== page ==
The SR phase then initiated the delay interval phase of the trial during which the screen was blank for 5 to 15 seconds, randomly determined on a trial-by-trial basis. The delay interval was followed by the match presentation (MP) phase of the task, which consisted of the simultaneous display of two to seven images displayed at randomly selected spatial locations on the screen, one of which was the sample image. Touching either the previously presented image or another image was designated a match response (MR). Correct responses produced a reward tone followed by a blank screen. Incorrect responses caused by touching one of the nonmatch (distractor) images constituted a nonmatch response led to an error tone followed by a blank screen. Trials were separated by 5 seconds prior to initiation of the next trial. Single-unit neural activities from 10 patients were recorded and isolated using the Blackrock Cervello Elite electrophysiological recording system with a raw data acquisition frequency at 30,000 samples/sec without filtering. We set the frequency of the automatic spike-sorting algorithm at 30,000 samples/sec with 500 to 5000 Hz bandpass filtering.

We present the results of NMN analysis of data only from patient No. 2 as a pilot study. For patient No. 2, 14 trials were recorded with the correct DMS response and 22 trials with the incorrect response. Spike train data were recorded from seven CA3 neurons and eight CA1 neurons during the DMS task.

We analyzed the data during the 7 sec period after SP, with a bin size of 5 ms. We applied the NMN approach to determine the functional connectivity between the CA3 neurons as inputs and the CA1 neurons as outputs. Fifty-six neuronal input-output pairs were analyzed. Because of the observed variability of the estimated NMs and MDMs in Figure 11, we invoke the concept of global NMs (GNMs) that are obtained via singular value decomposition of the matrix composed of all estimated first or second NMs of the functionally connected input-output neurons, which is akin to the concept of global PDMs (Marmarelis et al., 2013, 2014). The obtained first and second GNMs are shown in Figure 7a and represent the common dynamic components of the MIMO neural system that serves as a functional coordinate basis for all neuronal dynamics in the subject system. We see that the first GNM peaks at around 3 Hz and 15 Hz, while the second GNM exhibits a low-pass characteristic. The new MDMs that are computed based on the obtained GNMs are shown in Figure 12 for the correct DMS responses. We can see that the TRs and ZRs are mainly separated by the first NM output, so this NM seems to be the important one for these neuronal pairs. The uniform and consistent elliptical shapes may indicate similar underlying mechanisms in the CA3 and CA1 neuronal connections.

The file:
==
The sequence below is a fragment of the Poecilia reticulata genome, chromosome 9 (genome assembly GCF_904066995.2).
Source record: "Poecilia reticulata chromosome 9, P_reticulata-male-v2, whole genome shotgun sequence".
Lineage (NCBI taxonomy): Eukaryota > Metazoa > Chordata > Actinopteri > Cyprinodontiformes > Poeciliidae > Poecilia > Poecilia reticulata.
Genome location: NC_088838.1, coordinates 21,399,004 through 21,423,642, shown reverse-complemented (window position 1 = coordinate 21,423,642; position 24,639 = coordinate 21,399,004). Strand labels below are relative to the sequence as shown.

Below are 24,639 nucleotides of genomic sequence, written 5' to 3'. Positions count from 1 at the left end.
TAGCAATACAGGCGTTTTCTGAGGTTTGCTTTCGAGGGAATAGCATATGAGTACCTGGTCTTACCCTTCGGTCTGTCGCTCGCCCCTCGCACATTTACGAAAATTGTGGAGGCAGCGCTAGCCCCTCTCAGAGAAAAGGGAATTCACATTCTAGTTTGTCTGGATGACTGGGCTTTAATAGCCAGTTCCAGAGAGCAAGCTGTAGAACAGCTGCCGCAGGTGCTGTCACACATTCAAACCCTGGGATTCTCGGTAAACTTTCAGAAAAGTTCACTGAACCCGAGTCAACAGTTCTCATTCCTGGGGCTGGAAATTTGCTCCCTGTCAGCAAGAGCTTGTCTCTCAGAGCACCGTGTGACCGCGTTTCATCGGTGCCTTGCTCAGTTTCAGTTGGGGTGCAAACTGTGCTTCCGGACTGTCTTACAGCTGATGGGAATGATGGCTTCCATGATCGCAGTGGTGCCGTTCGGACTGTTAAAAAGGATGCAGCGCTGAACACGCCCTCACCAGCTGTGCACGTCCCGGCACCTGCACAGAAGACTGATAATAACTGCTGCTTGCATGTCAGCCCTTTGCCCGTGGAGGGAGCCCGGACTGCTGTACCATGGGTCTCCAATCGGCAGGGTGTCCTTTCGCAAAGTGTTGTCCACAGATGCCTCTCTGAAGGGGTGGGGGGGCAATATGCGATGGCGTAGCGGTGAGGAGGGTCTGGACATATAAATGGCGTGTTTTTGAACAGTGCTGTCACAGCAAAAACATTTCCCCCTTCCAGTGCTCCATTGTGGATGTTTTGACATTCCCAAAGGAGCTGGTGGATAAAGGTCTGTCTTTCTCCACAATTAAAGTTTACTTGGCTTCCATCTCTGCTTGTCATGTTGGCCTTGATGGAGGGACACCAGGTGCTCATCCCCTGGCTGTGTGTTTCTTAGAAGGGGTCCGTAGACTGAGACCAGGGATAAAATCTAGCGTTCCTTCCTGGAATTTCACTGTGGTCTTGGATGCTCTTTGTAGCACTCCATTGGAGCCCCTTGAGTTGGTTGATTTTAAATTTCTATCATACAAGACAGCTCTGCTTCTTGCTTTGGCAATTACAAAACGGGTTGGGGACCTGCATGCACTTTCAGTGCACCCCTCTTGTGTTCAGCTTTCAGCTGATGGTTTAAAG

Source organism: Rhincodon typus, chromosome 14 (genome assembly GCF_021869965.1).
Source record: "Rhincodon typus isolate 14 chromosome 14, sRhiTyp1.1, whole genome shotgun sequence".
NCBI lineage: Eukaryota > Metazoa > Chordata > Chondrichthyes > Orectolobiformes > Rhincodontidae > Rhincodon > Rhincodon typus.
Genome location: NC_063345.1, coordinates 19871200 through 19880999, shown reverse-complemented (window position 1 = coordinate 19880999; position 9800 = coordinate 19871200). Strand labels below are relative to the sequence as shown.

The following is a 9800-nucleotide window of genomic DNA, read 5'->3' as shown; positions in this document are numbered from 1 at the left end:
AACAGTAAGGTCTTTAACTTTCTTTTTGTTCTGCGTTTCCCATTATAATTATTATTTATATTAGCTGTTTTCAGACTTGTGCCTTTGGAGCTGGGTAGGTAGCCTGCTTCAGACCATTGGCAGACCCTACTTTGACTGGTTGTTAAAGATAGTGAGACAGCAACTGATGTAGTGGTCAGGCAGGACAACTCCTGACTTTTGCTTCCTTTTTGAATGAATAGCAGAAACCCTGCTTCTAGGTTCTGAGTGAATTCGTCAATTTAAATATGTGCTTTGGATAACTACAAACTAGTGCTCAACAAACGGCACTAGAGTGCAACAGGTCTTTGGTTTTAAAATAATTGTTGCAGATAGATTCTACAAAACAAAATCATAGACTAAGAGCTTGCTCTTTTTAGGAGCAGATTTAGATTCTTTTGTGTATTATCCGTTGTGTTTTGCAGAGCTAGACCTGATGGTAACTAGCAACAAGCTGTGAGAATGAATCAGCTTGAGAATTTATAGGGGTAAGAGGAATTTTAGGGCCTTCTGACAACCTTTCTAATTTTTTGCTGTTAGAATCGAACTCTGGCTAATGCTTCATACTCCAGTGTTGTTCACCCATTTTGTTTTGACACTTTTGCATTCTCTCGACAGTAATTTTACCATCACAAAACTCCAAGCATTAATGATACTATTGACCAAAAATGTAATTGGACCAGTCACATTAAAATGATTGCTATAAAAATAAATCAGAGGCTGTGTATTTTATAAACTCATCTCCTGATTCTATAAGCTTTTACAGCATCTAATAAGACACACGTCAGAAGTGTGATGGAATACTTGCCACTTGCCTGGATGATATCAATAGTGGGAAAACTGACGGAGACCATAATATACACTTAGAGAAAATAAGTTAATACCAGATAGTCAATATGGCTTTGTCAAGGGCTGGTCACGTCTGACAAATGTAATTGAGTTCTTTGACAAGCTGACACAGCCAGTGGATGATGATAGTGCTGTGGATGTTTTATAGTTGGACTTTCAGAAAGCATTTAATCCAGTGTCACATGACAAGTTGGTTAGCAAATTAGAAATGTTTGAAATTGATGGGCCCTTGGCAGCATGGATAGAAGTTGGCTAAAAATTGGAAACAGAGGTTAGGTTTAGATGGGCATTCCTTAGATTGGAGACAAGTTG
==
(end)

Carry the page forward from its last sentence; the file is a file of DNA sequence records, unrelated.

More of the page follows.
Figure 11:

(a) The NMs and estimated from NMN for the human hippocampus training data. The unit of -axis is in seconds. The blue curves represent the NM 1 and red curves represent the NM 2. (b)The corresponding estimated MDMs, where J represents the energy function of NMN in equation A.1.

Figure 11:

(a) The NMs and estimated from NMN for the human hippocampus training data. The unit of -axis is in seconds. The blue curves represent the NM 1 and red curves represent the NM 2. (b)The corresponding estimated MDMs, where J represents the energy function of NMN in equation A.1.

Figure 12:

The new MDMs computed based on the GNMs of hippocampus CA3-to-CA1 data.

Figure 12:

The new MDMs computed based on the GNMs of hippocampus CA3-to-CA1 data.

Acknowledgments

This work was supported by NIH-NIBIB grant P41-EB001978 and DARPA contract N66601-09-C-2081 to the Biomedical Simulations Resource at University of Southern California. We thank the anonymous reviewers for their constructive comments and suggestions that greatly contributed to improving the letter.